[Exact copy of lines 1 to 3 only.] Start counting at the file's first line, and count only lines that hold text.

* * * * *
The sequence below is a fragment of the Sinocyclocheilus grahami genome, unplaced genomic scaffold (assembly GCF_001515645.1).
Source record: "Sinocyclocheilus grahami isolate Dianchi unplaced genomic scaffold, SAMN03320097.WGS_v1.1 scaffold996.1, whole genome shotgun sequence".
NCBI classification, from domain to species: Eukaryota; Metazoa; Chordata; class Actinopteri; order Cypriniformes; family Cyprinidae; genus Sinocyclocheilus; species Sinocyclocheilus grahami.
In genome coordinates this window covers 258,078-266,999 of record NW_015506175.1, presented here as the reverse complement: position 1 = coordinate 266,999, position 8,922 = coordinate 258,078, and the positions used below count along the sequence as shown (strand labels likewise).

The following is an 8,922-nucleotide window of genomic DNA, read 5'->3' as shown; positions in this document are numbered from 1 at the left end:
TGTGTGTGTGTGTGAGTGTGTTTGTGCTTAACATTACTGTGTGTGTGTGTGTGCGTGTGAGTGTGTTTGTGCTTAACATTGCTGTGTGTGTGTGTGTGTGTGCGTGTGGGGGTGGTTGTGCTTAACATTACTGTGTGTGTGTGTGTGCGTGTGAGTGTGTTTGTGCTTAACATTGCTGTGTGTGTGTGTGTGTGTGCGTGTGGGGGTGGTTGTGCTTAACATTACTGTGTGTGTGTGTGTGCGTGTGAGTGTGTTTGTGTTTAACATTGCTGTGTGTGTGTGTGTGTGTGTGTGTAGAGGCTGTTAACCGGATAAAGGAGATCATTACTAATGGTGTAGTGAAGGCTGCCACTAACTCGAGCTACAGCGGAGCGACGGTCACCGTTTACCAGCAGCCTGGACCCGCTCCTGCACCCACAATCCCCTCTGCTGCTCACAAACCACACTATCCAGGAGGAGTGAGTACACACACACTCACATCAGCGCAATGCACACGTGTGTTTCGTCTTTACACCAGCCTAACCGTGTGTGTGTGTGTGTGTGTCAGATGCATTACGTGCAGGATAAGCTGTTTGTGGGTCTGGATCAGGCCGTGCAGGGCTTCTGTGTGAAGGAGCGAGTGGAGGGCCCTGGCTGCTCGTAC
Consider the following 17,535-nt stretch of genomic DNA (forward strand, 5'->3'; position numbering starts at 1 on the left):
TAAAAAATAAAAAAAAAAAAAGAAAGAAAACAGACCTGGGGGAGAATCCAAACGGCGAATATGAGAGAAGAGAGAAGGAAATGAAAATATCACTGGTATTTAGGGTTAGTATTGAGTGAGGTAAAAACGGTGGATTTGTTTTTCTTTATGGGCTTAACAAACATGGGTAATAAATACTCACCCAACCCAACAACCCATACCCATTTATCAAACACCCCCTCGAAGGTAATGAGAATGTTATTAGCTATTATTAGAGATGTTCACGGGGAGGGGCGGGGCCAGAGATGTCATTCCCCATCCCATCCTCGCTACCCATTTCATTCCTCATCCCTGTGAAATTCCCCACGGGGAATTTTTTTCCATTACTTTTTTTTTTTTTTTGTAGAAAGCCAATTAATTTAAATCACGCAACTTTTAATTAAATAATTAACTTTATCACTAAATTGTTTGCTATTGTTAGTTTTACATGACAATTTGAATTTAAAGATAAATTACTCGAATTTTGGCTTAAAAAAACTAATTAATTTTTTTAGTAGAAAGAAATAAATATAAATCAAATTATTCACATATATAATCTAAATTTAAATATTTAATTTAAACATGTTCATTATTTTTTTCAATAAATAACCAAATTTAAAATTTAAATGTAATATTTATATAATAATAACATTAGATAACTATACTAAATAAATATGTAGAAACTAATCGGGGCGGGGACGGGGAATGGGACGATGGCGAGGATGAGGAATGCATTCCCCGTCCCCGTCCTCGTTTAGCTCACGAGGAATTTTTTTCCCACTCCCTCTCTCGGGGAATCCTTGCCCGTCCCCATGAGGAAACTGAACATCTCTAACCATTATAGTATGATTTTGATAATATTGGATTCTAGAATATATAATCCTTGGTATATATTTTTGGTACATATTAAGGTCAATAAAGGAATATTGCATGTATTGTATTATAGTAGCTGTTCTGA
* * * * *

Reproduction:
The sequence below is a fragment of the Sinocyclocheilus grahami genome, unplaced genomic scaffold (assembly GCF_001515645.1).
Source record: "Sinocyclocheilus grahami isolate Dianchi unplaced genomic scaffold, SAMN03320097.WGS_v1.1 scaffold996.1, whole genome shotgun sequence".
NCBI classification, from domain to species: Eukaryota; Metazoa; Chordata; class Actinopteri; order Cypriniformes; family Cyprinidae; genus Sinocyclocheilus; species Sinocyclocheilus grahami.